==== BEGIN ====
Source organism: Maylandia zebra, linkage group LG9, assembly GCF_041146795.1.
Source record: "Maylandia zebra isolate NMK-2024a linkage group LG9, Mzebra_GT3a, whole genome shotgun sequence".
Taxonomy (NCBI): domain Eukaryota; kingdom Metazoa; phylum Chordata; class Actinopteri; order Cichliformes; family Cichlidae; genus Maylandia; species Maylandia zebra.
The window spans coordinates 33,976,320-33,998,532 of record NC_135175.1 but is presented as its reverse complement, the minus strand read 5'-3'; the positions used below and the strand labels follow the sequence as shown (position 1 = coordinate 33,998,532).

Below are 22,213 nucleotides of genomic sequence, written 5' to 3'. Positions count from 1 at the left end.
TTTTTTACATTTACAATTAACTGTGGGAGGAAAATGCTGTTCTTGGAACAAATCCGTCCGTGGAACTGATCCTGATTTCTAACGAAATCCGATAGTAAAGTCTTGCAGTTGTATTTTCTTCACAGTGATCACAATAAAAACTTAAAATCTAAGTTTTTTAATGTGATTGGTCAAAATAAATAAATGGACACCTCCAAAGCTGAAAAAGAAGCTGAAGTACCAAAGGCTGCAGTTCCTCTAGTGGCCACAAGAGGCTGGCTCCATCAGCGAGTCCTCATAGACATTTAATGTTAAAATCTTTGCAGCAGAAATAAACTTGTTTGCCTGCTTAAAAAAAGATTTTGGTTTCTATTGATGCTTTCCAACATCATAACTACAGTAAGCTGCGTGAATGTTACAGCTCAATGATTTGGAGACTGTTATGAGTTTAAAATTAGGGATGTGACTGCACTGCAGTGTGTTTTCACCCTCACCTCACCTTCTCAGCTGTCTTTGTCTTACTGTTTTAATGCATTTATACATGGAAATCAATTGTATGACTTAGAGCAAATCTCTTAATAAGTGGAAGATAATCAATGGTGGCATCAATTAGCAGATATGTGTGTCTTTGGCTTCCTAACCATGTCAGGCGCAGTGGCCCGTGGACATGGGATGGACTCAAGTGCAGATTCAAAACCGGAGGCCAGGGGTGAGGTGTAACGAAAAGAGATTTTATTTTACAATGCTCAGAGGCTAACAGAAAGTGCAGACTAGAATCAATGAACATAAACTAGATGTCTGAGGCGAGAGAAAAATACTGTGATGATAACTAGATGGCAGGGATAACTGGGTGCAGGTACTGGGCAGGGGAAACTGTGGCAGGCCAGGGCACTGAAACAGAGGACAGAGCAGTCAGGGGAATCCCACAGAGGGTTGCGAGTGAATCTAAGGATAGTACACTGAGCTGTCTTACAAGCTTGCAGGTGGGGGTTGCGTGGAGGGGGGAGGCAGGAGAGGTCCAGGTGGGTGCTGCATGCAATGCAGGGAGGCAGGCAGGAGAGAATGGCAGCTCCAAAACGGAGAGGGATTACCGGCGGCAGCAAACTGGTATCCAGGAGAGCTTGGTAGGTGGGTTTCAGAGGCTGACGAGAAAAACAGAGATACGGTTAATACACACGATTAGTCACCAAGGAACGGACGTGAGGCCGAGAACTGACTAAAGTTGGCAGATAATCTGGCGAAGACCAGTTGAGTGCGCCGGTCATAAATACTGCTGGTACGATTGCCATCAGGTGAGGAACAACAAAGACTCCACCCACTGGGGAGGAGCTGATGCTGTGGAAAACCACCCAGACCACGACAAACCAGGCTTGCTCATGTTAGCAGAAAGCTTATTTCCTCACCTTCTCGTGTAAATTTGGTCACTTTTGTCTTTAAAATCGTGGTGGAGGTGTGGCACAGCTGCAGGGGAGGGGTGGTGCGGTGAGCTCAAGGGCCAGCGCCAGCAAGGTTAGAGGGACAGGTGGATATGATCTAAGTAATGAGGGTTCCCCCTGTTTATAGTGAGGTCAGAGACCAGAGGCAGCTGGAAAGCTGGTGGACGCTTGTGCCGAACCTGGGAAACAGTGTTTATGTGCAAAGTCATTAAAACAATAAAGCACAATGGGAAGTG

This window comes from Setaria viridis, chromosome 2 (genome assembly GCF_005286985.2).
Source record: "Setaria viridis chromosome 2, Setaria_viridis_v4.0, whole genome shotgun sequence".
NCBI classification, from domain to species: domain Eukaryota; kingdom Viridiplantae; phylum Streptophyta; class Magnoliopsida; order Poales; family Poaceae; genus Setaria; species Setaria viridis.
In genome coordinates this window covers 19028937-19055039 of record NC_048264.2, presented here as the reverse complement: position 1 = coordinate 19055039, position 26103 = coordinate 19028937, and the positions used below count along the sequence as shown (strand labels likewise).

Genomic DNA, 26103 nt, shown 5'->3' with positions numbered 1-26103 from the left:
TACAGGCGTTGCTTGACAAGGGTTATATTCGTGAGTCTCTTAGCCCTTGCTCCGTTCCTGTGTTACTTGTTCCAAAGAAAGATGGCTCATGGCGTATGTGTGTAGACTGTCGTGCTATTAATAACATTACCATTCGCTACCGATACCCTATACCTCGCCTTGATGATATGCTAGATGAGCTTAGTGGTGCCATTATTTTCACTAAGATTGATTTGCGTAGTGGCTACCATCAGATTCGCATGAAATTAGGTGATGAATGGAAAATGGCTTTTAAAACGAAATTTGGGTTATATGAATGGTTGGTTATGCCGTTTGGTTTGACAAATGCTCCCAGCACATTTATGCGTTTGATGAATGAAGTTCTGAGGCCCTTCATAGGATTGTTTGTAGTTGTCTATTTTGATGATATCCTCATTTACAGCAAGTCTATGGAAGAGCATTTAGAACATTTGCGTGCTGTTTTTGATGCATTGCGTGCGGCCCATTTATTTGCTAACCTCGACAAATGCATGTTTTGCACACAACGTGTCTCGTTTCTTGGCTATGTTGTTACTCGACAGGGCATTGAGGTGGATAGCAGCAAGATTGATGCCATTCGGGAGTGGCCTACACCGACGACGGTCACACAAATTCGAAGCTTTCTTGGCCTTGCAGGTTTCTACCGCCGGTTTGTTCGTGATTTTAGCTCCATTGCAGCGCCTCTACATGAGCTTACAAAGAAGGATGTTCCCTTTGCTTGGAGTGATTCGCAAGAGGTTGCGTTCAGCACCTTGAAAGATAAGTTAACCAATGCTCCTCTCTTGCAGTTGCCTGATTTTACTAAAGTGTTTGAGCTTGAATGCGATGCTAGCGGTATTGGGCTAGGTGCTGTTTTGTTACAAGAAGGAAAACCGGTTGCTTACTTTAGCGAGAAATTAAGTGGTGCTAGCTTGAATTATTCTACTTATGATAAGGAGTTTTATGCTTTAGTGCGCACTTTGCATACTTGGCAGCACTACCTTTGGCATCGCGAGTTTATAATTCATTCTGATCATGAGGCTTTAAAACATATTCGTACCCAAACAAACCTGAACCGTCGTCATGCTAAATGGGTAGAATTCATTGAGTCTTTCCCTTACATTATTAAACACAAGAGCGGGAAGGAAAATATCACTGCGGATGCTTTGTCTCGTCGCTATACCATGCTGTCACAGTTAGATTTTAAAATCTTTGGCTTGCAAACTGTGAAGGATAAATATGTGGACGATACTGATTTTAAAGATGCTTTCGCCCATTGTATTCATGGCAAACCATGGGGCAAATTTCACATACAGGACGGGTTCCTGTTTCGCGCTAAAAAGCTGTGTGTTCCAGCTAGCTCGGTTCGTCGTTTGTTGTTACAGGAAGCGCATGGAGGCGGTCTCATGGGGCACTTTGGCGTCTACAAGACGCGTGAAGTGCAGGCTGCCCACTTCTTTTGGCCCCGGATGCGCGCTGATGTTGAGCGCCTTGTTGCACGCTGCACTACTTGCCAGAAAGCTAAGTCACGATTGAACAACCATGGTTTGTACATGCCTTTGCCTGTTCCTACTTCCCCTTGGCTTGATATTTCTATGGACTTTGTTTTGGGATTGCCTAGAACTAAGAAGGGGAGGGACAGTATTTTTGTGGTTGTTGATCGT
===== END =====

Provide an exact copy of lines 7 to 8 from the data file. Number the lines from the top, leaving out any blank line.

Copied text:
This window comes from Setaria viridis, chromosome 2 (genome assembly GCF_005286985.2).
Source record: "Setaria viridis chromosome 2, Setaria_viridis_v4.0, whole genome shotgun sequence".